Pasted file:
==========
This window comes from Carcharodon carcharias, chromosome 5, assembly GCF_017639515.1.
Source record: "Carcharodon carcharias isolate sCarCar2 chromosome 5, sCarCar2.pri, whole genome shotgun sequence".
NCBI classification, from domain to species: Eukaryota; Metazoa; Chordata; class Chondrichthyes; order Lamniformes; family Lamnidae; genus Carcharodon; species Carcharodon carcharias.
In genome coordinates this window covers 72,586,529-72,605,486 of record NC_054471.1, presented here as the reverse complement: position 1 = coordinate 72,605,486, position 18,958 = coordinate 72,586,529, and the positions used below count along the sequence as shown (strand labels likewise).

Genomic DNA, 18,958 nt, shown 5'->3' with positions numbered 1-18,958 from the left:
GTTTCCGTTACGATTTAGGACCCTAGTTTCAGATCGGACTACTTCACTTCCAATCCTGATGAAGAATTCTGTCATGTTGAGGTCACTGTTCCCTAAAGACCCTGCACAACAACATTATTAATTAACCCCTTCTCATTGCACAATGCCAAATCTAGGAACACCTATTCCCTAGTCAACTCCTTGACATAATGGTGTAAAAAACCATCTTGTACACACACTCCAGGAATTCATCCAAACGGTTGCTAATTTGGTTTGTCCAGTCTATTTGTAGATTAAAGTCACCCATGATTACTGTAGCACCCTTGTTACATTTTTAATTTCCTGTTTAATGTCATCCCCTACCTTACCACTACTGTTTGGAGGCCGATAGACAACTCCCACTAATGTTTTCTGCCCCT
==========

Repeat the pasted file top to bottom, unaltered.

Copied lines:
This window comes from Carcharodon carcharias, chromosome 5, assembly GCF_017639515.1.
Source record: "Carcharodon carcharias isolate sCarCar2 chromosome 5, sCarCar2.pri, whole genome shotgun sequence".
NCBI classification, from domain to species: Eukaryota; Metazoa; Chordata; class Chondrichthyes; order Lamniformes; family Lamnidae; genus Carcharodon; species Carcharodon carcharias.
In genome coordinates this window covers 72,586,529-72,605,486 of record NC_054471.1, presented here as the reverse complement: position 1 = coordinate 72,605,486, position 18,958 = coordinate 72,586,529, and the positions used below count along the sequence as shown (strand labels likewise).

Genomic DNA, 18,958 nt, shown 5'->3' with positions numbered 1-18,958 from the left:
GTTTCCGTTACGATTTAGGACCCTAGTTTCAGATCGGACTACTTCACTTCCAATCCTGATGAAGAATTCTGTCATGTTGAGGTCACTGTTCCCTAAAGACCCTGCACAACAACATTATTAATTAACCCCTTCTCATTGCACAATGCCAAATCTAGGAACACCTATTCCCTAGTCAACTCCTTGACATAATGGTGTAAAAAACCATCTTGTACACACACTCCAGGAATTCATCCAAACGGTTGCTAATTTGGTTTGTCCAGTCTATTTGTAGATTAAAGTCACCCATGATTACTGTAGCACCCTTGTTACATTTTTAATTTCCTGTTTAATGTCATCCCCTACCTTACCACTACTGTTTGGAGGCCGATAGACAACTCCCACTAATGTTTTCTGCCCCT